Read the words “Honda electric vehicle” and chances are you’ll be thinking of the cute little e that’s been charming buyers into handing over wads of cash in exchange for a retro-looking city car. The Honda in this story, called the AWV, might look a tiny little bit similar to the e, but their uses couldn’t be any more different.
“AWV” stands for Autonomous Work Vehicle, and what you’re looking at here is one tough little EV that just underwent a monthlong real-world trial on a large-scale construction site in New Mexico. The test was carried out in collaboration with construction and technology company Black & Veatch, and was designed to show that the self-driving truck can carry big loads and work in harsh environments if needed.
At the start of the test, Honda created a high-resolution map of the site, a solar-energy construction project in the south of the USA, and participants could then set start and stop points for the driverless vehicles using a cloud-based app on their computers or tablets. This meant no human driver had to be engaged to drive construction material, tools and other supplies across the rough terrain as instead, the prototype AWVs braced the desert sun and harsh conditions, arriving at their target locations with an accuracy of sometimes just a few centimeters.
First introduced at the Consumer Electronics Show in Las Vegas in 2018, the AWV aims to create a new type of vehicle class and finds its way around the world with the help of GPS, radar, LIDAR and stereoscopic cameras that can be remotely monitored. It can also be remotely operated if someone fancies having a go instead of just watching it move on its own. The second-generation prototype managed to carry payloads of almost 400kg and operated for up to eight hours at a time in tough conditions during the test, proving that it is capable of taking over roles that would be very stressful or unhealthy for human operators.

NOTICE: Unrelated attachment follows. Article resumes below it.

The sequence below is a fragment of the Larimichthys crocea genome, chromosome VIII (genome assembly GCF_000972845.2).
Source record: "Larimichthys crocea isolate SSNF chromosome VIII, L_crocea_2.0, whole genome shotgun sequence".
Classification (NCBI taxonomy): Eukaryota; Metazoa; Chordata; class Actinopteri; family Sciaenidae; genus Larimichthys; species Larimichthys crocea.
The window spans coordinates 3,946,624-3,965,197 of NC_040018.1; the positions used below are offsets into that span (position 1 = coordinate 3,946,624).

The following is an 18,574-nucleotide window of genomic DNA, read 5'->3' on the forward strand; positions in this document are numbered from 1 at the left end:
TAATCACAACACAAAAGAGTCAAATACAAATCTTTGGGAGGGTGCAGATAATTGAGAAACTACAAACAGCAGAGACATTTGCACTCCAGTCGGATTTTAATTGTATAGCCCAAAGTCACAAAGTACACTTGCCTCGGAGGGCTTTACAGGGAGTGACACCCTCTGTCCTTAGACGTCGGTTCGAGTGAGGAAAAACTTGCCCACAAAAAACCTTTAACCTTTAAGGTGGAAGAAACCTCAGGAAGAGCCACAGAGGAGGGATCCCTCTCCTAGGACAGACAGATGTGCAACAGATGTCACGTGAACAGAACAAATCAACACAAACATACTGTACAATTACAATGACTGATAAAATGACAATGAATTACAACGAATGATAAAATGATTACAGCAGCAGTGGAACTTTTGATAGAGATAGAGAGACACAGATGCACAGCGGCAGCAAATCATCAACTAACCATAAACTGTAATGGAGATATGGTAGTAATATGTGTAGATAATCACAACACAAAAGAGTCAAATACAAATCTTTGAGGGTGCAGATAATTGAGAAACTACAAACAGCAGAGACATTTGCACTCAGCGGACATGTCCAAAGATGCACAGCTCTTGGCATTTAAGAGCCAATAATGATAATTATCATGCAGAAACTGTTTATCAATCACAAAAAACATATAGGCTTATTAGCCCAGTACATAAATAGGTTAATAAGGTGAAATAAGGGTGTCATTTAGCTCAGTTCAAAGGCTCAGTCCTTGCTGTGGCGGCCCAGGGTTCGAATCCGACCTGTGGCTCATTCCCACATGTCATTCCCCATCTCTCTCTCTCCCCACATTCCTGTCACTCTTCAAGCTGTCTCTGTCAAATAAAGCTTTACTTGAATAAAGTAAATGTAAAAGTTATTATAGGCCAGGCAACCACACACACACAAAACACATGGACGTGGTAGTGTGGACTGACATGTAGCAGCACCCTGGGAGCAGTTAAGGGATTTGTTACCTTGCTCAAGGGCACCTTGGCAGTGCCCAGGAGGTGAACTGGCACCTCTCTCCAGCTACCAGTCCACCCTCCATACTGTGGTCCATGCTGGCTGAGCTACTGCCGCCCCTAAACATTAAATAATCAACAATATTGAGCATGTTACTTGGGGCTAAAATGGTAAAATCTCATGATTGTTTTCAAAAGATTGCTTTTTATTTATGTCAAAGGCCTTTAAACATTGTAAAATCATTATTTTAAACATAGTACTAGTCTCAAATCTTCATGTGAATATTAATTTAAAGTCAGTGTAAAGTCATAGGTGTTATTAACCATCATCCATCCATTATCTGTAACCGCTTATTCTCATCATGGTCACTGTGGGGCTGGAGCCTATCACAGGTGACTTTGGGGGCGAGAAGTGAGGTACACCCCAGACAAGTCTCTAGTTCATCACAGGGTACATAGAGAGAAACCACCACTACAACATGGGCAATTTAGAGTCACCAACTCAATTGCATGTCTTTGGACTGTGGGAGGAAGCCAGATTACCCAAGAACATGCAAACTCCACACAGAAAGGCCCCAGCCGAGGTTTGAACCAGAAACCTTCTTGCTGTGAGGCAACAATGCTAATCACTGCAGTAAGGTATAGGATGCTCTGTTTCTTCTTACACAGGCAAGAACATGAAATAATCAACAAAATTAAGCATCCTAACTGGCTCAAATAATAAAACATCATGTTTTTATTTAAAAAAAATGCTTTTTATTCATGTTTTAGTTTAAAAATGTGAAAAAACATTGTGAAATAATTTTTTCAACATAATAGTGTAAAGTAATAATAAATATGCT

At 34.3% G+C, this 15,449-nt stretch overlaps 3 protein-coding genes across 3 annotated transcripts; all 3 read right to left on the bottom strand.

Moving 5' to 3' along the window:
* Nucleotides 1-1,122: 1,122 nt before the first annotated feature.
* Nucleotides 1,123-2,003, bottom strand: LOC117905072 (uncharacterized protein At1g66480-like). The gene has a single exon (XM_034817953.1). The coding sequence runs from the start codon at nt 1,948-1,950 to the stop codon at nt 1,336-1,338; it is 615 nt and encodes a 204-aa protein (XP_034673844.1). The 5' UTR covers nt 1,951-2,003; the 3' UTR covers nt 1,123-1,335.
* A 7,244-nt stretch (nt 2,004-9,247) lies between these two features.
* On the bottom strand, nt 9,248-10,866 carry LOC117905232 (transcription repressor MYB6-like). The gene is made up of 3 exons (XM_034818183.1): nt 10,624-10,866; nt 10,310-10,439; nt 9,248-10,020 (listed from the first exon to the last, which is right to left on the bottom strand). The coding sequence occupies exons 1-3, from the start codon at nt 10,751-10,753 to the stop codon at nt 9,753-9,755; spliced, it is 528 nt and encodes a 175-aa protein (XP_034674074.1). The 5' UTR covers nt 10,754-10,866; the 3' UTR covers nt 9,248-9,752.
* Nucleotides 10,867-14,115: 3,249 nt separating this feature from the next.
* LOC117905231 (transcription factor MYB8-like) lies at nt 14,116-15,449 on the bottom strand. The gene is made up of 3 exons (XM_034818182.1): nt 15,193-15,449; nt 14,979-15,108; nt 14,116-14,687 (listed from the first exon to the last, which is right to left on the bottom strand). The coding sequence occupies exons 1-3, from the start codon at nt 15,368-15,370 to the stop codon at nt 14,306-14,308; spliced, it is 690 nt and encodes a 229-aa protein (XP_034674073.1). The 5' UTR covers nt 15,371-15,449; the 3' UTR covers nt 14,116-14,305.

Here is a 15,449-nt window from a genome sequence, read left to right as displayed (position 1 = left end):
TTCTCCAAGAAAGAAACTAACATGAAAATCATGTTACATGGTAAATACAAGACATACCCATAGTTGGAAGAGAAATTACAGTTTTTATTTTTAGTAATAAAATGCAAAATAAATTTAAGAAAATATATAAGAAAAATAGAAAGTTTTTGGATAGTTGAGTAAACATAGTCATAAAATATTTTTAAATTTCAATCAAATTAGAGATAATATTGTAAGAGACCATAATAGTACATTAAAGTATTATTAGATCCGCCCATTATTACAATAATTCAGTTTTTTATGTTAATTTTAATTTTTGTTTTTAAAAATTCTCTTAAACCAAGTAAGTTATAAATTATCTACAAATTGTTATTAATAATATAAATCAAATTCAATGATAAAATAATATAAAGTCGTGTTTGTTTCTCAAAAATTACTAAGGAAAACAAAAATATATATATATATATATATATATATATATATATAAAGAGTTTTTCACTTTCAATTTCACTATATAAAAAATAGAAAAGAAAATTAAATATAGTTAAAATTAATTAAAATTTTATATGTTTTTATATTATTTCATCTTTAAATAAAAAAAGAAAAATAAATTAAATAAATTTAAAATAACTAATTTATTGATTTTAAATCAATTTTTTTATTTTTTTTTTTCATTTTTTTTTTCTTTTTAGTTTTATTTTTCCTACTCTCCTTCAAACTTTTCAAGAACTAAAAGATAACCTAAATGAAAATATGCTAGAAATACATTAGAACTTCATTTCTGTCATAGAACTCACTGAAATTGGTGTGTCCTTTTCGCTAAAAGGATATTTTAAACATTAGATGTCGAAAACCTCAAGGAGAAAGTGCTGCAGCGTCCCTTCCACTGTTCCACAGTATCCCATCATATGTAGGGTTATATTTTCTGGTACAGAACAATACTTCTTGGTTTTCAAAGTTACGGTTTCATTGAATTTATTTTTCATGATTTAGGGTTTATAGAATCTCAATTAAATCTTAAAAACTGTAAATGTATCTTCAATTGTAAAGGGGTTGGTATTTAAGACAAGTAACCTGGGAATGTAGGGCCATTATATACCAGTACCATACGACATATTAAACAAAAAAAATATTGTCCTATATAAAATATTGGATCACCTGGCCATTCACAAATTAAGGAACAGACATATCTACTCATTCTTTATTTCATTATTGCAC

Weighing 721kg and standing 2.9m long and just 1.42m tall, the AWV can travel up to 45km on a single charge and refills its batteries in around six hours. It can even tow a 750kg trailer if needed, and Honda is hoping commercial buyers will see uses for this electric tough guy in environments where it can replace human operators, thereby making large construction sites and similar projects safer and more efficient.
It may not have the glamour of an electric Mercedes or the speed of a Rimac, but the AWV shows that Honda has a fine head for future business opportunities in the space of electric and autonomous vehicles. We bet we’ll even see one in a future Power of Dreams advert.